Having never seen any Italian films before other than some Spaghetti Westerns which, let’s be honest, can hardly be called ‘Italian’, Cinema Paradiso fits the bill perfectly. Not only is it a quintessentially Italian film that is both written and directed by an Italian, Giuseppe Tornatore, it features an almost entirely Italian cast, and the films plot and story center around one of me and my fellow Raptors’ great passions – cinema.
The multi award winning Cinema Paradiso is set in a small but picturesque Sicilian fishing village Giancaldo, to which famous Italian film director Salvatore Di Vita has just returned home from Rome after being informed of the death of his friend and mentor Alfredo. Alfredo was the much loved and at times underappreciated projectionist at the town’s local cinema that Salavatore (Toto) would frequently visit as a small boy. Whilst back in Sicily, memories of Salvatore’s time on the island, his friendship with Alfredo and his first love start flooding back. Most importantly though, we come to understand where Salvatore’s love of cinema stemmed from and how it and Alferdo’s influence would shape his life in years to come.
The cinema was a source of escapism for Toto growing up. His father had fought in the Second World War and had not returned home causing his mother to seep into denial and depression. Toto would constantly sneak out to the cinema behind his mothers back and within Cinema Paradiso’s modest walls he experienced sights and sounds the like of which he never could have within Giancaldo, and with Alferdo’s help (which was unforthcoming at first) learned the skills of projection which would allow him to leave his village for bigger and brighter things. Cinema Paradiso is not only the name of the cinema but it totally encompasses how Toto feels about and his relationship with Cinema. It is his paradise, a place where his creative and imaginative mind can flourish, and it saved him from being trapped in the small village cycle, in which many other members of the community have been caged.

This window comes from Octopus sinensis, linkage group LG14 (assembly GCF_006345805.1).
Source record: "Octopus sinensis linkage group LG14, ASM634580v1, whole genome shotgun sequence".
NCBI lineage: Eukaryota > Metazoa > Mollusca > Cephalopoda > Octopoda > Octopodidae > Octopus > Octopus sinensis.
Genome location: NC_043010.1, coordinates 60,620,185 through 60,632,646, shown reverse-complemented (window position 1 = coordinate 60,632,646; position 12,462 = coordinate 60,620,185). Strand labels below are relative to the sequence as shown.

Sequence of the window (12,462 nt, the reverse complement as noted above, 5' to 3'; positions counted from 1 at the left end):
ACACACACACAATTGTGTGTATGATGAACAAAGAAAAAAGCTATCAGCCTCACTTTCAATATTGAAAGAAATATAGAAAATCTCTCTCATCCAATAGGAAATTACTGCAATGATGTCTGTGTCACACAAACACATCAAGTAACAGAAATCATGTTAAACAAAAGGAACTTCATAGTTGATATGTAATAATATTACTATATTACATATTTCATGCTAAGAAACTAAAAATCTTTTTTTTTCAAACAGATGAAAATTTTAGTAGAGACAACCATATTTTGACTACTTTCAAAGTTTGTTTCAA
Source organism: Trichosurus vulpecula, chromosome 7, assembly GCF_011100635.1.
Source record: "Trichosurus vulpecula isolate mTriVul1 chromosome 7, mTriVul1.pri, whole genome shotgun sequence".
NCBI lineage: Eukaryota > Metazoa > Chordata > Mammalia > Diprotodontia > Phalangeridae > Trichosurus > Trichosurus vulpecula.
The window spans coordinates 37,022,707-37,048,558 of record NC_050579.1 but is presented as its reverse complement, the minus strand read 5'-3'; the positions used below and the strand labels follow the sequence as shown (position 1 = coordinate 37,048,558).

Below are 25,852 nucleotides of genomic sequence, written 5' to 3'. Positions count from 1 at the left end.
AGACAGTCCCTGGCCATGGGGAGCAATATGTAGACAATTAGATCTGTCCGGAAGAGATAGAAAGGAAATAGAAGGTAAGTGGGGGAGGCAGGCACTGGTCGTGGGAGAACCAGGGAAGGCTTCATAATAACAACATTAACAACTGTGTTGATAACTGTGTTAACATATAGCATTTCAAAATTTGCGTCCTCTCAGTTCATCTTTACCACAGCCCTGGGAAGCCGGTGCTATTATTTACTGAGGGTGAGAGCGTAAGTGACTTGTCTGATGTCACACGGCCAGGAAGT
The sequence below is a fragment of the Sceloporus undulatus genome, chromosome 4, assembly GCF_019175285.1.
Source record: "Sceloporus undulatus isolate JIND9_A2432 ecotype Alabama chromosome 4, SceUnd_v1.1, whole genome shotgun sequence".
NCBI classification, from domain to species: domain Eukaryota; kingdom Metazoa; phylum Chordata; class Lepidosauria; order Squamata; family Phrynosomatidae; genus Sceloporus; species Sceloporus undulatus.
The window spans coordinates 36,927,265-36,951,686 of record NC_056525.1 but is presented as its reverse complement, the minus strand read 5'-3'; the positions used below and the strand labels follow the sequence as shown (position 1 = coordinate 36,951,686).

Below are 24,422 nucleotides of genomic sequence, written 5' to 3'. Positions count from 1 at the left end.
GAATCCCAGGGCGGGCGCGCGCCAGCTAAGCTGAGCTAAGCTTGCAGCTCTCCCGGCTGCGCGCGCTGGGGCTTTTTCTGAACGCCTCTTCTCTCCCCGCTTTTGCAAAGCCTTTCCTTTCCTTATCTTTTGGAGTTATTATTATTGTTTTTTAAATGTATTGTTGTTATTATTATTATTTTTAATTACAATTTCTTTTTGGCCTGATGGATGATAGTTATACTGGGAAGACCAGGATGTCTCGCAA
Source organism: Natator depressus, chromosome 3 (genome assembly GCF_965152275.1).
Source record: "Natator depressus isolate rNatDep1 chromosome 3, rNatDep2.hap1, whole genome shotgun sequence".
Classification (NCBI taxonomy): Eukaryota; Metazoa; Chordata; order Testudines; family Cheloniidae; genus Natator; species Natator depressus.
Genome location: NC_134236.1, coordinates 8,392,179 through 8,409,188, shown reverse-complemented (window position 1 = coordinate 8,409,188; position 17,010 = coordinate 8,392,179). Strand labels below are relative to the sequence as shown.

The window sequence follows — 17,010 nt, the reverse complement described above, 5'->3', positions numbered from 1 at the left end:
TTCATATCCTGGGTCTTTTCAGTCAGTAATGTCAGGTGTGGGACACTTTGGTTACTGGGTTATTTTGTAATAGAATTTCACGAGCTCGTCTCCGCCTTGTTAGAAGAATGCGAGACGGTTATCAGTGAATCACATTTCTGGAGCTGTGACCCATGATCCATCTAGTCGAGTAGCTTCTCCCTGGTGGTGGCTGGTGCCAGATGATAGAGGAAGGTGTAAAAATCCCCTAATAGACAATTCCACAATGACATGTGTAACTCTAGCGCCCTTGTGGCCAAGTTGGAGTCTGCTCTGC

Community plays a huge role in Cinema Paradiso just as it does in Italian culture. Due to the village’s small stature and its means of income, the population spend most of their day together, even their free time which is spent watching films. The cinema acts as a hub where the villagers can come together and bond. We see snap shots of how they act with one another within the cinema. A future couple stealing glances at each other from across the theatre, a group of friends playing tricks on each other, and as he enters, a male villager greets the entre hall as a whole while he attempts to find a seat within the rabble. We only ever spend a few moments with each villager but these small glimpses show how strong the community is within Giancaldo. This sense of community and its post war setting are common themes in early Italian Neorealist cinema.
During the film, we see Toto watching one of Visconti’s films, La Terra Trema, which is a classic example of Italian Neorealism. However it is clear to see that although Cinema Paradiso is set with the Neorealist period, it follows none of its conventions, thus shows how modern Italian cinema has developed. Italian Neorealism focused on depicting Italian life and its political ideals as realistically as possible through using real locations and non actors in roles. In summary, Italian Neorealism was real, rough and unflinching which completely contrasts Cinema Paradiso’s romantic and nostalgic story and vision of the period. Many film theorists and critics alike have criticised the film for this.
Overall I enjoyed Cinema Paradiso. The performances of Philippe Noiret as Alferdo and Salvatore Cascio as young Salvatore were fantastic. I fully believed in their relationship, however odd it may seem, a man in his early fifties bonding with a ten year old child but it works through the realistic dialogue and the actor’s gestures. I only wish I could have spent more time with them during Toto’s teenage years instead of a lack lustre love story taking over, but love is a priority when you’re a teen so the film has to reflect that. Ennio Morricone’s score compliments the film’s romantic tone perfectly, it’s simple mix of strings and woodwind give you the feeling of a rustic Italian village and Morricone’s use of crescendo in the violins when Toto meets his love really captures the feeling of falling in love for the first time. The cinematography and editing is simple but effective. It seems that the director made a conscious decision to let the beautiful Sicilian setting speak for its self.
Before watching, I was a bit unsure if Cinema Paradiso was going to be a little too “sappy” and cliché, (I am known for not liking many films which lay the romantic whimsy on too thick) but I couldn’t help being taken by little Toto and Alferdo’s friendship and the journey on which they embark.
If you haven’t seen Cinema Paradiso I would recommend it, especially as an introduction to Italian cinema, there’s nothing wrong with a little bit of romantic nostalgia to warm the heart every now and then.
You can hear Laura give her very entitled opinions on cinema with the rest of her Raptors In The Kitchen pals at http://raptorsinthekitchen.podomatic.com/, like them on Facebook /RaptorsInTheKitchen and follow them on Twitter @RaptorsPodcast